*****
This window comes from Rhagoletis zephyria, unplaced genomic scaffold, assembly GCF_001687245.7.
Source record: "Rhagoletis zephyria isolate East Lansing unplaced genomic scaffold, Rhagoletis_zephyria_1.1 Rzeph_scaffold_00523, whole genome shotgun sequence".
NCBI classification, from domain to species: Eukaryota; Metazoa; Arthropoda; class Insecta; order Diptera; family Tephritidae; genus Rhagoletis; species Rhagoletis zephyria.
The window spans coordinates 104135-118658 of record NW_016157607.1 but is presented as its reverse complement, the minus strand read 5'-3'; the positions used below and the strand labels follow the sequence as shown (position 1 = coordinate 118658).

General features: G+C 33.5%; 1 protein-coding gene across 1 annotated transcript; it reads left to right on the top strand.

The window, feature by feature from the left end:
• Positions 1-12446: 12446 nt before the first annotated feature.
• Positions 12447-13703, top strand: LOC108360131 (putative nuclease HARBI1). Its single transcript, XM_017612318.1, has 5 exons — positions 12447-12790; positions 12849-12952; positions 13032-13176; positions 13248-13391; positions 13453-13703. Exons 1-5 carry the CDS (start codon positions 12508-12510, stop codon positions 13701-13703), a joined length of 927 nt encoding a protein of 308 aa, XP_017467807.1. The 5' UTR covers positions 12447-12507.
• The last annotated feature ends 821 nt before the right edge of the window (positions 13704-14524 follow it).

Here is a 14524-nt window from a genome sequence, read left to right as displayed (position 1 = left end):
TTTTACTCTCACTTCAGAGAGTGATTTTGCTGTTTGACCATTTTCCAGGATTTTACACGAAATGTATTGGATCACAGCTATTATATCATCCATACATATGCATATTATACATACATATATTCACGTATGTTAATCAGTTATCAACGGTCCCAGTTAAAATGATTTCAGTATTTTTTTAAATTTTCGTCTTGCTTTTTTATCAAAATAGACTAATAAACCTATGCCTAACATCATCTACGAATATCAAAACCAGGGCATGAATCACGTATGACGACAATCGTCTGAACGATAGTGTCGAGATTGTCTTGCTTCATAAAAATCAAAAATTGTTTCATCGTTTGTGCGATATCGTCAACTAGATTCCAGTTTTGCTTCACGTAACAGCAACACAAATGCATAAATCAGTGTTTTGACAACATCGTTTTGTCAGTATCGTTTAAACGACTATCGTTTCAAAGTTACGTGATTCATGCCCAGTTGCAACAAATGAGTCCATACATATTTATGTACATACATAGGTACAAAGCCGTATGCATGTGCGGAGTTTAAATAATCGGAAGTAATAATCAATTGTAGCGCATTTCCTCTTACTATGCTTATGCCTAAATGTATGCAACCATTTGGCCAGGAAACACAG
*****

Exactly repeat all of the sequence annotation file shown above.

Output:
This window comes from Rhagoletis zephyria, unplaced genomic scaffold, assembly GCF_001687245.7.
Source record: "Rhagoletis zephyria isolate East Lansing unplaced genomic scaffold, Rhagoletis_zephyria_1.1 Rzeph_scaffold_00523, whole genome shotgun sequence".
NCBI classification, from domain to species: Eukaryota; Metazoa; Arthropoda; class Insecta; order Diptera; family Tephritidae; genus Rhagoletis; species Rhagoletis zephyria.
The window spans coordinates 104135-118658 of record NW_016157607.1 but is presented as its reverse complement, the minus strand read 5'-3'; the positions used below and the strand labels follow the sequence as shown (position 1 = coordinate 118658).

General features: G+C 33.5%; 1 protein-coding gene across 1 annotated transcript; it reads left to right on the top strand.

The window, feature by feature from the left end:
• Positions 1-12446: 12446 nt before the first annotated feature.
• Positions 12447-13703, top strand: LOC108360131 (putative nuclease HARBI1). Its single transcript, XM_017612318.1, has 5 exons — positions 12447-12790; positions 12849-12952; positions 13032-13176; positions 13248-13391; positions 13453-13703. Exons 1-5 carry the CDS (start codon positions 12508-12510, stop codon positions 13701-13703), a joined length of 927 nt encoding a protein of 308 aa, XP_017467807.1. The 5' UTR covers positions 12447-12507.
• The last annotated feature ends 821 nt before the right edge of the window (positions 13704-14524 follow it).

Here is a 14524-nt window from a genome sequence, read left to right as displayed (position 1 = left end):
TTTTACTCTCACTTCAGAGAGTGATTTTGCTGTTTGACCATTTTCCAGGATTTTACACGAAATGTATTGGATCACAGCTATTATATCATCCATACATATGCATATTATACATACATATATTCACGTATGTTAATCAGTTATCAACGGTCCCAGTTAAAATGATTTCAGTATTTTTTTAAATTTTCGTCTTGCTTTTTTATCAAAATAGACTAATAAACCTATGCCTAACATCATCTACGAATATCAAAACCAGGGCATGAATCACGTATGACGACAATCGTCTGAACGATAGTGTCGAGATTGTCTTGCTTCATAAAAATCAAAAATTGTTTCATCGTTTGTGCGATATCGTCAACTAGATTCCAGTTTTGCTTCACGTAACAGCAACACAAATGCATAAATCAGTGTTTTGACAACATCGTTTTGTCAGTATCGTTTAAACGACTATCGTTTCAAAGTTACGTGATTCATGCCCAGTTGCAACAAATGAGTCCATACATATTTATGTACATACATAGGTACAAAGCCGTATGCATGTGCGGAGTTTAAATAATCGGAAGTAATAATCAATTGTAGCGCATTTCCTCTTACTATGCTTATGCCTAAATGTATGCAACCATTTGGCCAGGAAACACAG